- Kathleene Card
Day 35: Not to Worry
Day 35: Do not Worry?
Adapted from Philippians 4:6. 13, 19. Help me to be anxious for nothing, but in everything by prayer and supplication with thanksgiving let me make my requests known to You. I can do all things through Christ who strengthens me. And My God, You shall supply all of my needs according to Your riches in Christ Jesus. Amen.
Athletes are advised not to let anything distract them when they are competing. Twelve Step programs caution against letting anything “live rent-free in your brain.” Fear is what happens when “false evidence appears real.” So, “Why do we worry?” “What are we getting out of imagining the worst thing that could happen?”
Neurologist John Arden explains how worry is “a general intolerance to uncertainty combined with poor problem solving and positive beliefs about worry.” We think worrying will help us when we do not know what else to do. Arden told one client to, “expose herself to uncertainty, instead of trying to reassure herself that each worry should not be a concern,” so that she could “help build her brain's capacity to neutralize her tendency to worry.” Arden believes uncertainty helps us to learn.
Let’s look at one example of how Jesus invited people to reexamine circumstances where they thought they already had certainty. In John’s Gospel Jesus was teaching in the temple when people brought an adulterous woman to him. They were certain the law clearly expected them to stone her to death. However, when Jesus said, ““Let anyone among you who is without sin be the first to throw a stone at her,” (John 8.7) they all were just as certain that they needed to walk away. In a way, I think all of Jesus’ instructions were teaching people to be uncertain about the traditional ways. Jesus wanted people to know some of what they were doing was NOT what God wanted practiced on earth as in heaven. When Jesus taught: the last became first; the weak became strong; and the meek inherited. The religious elite was not at all comfortable when Jesus challenged the things they always thought were certain.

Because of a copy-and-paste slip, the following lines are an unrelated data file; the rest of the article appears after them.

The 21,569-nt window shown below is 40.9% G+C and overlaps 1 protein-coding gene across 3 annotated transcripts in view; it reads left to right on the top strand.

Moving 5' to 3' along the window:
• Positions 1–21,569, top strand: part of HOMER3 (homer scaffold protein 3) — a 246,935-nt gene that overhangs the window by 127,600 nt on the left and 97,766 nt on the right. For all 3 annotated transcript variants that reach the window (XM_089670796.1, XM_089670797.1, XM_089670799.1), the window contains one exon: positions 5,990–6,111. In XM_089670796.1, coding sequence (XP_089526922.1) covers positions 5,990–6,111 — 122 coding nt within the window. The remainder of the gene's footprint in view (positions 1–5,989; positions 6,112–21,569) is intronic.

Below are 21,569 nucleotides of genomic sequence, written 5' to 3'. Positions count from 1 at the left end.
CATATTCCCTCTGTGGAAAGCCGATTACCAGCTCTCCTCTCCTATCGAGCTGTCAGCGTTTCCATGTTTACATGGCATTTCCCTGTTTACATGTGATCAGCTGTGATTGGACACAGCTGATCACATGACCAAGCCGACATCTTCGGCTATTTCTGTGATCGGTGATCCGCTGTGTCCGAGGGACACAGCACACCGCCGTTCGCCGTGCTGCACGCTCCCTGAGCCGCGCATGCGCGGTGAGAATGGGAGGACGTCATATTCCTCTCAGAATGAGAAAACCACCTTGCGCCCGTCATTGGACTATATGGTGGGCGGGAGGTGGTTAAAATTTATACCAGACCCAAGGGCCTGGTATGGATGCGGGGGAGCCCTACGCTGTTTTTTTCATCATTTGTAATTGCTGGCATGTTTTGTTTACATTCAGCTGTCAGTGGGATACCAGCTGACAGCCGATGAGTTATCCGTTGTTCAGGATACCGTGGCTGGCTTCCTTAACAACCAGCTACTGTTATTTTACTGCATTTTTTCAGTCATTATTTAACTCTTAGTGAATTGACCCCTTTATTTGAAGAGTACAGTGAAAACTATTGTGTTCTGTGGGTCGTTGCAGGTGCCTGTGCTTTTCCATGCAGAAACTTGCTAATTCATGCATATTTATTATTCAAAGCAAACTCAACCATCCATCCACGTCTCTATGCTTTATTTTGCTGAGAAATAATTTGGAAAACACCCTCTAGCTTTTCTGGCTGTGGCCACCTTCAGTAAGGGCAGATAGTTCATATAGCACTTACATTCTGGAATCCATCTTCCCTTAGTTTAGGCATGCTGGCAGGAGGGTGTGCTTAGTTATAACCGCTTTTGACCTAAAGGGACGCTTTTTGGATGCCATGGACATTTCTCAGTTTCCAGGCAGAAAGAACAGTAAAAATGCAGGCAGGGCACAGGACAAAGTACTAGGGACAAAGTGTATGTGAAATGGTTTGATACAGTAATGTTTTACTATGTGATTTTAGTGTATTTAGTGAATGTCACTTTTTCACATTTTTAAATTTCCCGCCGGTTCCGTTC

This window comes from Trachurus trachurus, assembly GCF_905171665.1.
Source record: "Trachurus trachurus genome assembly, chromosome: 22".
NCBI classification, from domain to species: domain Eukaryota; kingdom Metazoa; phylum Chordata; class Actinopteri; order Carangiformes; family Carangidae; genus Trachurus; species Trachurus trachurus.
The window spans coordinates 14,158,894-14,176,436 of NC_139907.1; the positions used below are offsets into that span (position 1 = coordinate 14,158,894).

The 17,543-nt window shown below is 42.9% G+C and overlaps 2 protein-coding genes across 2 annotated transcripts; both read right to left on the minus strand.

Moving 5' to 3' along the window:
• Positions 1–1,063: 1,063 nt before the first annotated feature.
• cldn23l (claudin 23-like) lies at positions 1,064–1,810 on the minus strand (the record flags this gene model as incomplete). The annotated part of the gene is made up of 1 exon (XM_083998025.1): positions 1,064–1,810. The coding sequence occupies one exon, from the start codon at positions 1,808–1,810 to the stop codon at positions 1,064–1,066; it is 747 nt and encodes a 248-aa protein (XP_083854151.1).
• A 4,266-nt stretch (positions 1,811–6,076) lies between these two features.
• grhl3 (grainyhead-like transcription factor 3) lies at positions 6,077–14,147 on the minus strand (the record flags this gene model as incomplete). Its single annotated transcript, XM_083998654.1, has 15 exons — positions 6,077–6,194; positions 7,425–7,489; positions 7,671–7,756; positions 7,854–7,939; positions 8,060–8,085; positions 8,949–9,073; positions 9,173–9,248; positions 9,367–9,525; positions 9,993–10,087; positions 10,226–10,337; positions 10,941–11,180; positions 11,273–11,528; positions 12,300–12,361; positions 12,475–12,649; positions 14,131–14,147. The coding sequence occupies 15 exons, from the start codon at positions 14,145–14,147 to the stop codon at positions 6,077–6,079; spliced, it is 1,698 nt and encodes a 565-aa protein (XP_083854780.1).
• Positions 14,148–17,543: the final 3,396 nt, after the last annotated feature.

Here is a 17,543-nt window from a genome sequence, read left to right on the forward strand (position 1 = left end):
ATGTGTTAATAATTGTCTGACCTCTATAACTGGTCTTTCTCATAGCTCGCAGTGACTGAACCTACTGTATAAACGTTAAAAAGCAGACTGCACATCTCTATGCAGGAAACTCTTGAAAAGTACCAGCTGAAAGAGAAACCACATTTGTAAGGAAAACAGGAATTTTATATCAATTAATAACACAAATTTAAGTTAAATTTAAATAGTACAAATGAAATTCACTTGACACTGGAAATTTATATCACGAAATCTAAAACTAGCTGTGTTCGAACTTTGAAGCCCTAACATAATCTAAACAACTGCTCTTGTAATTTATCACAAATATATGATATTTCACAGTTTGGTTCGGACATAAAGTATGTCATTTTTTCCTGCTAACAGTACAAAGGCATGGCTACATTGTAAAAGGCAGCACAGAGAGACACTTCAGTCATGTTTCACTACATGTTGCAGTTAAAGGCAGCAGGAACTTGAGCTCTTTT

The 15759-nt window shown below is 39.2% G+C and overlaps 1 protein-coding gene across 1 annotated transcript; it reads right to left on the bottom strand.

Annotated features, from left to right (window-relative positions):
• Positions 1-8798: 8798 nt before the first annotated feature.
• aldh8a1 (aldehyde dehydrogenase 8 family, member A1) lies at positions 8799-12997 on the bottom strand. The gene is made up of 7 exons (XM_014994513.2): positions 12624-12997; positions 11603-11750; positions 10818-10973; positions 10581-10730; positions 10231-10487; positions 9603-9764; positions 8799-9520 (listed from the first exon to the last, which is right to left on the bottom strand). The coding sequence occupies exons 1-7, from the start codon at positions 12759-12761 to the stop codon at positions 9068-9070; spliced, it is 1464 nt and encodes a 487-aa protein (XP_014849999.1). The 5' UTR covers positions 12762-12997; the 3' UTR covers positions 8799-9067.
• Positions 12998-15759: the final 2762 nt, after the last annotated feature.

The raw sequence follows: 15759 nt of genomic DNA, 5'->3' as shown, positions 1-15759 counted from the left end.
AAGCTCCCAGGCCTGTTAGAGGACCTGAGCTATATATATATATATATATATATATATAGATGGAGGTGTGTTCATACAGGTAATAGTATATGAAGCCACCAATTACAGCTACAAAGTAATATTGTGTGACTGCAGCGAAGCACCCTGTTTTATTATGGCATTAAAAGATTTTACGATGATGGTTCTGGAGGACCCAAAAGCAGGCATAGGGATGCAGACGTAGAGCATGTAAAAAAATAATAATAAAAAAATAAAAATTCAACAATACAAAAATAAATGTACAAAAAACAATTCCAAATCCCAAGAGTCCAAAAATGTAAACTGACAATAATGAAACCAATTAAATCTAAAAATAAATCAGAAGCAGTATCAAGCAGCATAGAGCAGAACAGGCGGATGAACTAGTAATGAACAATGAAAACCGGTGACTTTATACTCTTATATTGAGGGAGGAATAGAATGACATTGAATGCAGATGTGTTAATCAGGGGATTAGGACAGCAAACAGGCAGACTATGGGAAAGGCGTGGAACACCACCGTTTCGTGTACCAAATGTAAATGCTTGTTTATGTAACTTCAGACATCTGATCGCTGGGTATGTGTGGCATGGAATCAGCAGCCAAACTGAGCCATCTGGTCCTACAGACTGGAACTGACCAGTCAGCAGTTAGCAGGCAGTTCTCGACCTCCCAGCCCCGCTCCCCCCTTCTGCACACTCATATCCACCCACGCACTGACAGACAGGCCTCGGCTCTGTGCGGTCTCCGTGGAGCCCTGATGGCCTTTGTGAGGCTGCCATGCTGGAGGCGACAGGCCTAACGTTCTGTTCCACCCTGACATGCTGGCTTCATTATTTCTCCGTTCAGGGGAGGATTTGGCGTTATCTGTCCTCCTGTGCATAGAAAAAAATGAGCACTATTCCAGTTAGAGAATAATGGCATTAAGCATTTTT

Arden helps his clients to train their brains to “appreciate uncertainty.” Paul encourages the Philippians to let Jesus strengthen them so that they can be curious enough to allow the inspiration of God to help them understand how to respond to uncertainty. Arden thinks the desire to do things perfectly is a worry builder. Paul understands that we all are less than perfect “problem solvers” and he wants us to “do all things though Christ who strengthens us.” Jesus warns, “Do not worry about tomorrow, for tomorrow will bring worries of its own. Today’s trouble is enough for today.” (Matthew 6.34) Can we develop the ability to appreciate uncertainty and to bring those issues of which we are uncertain to God? Can we allow ourselves to be curious enough to discover where the Holy Spirit is leading us? Are willing to embrace that image in us that God wants to shine into the world? (All quotes are from Arden’s, Enacting Brain2Brain Client Change Through the Persuasive Power of Neuroscience.)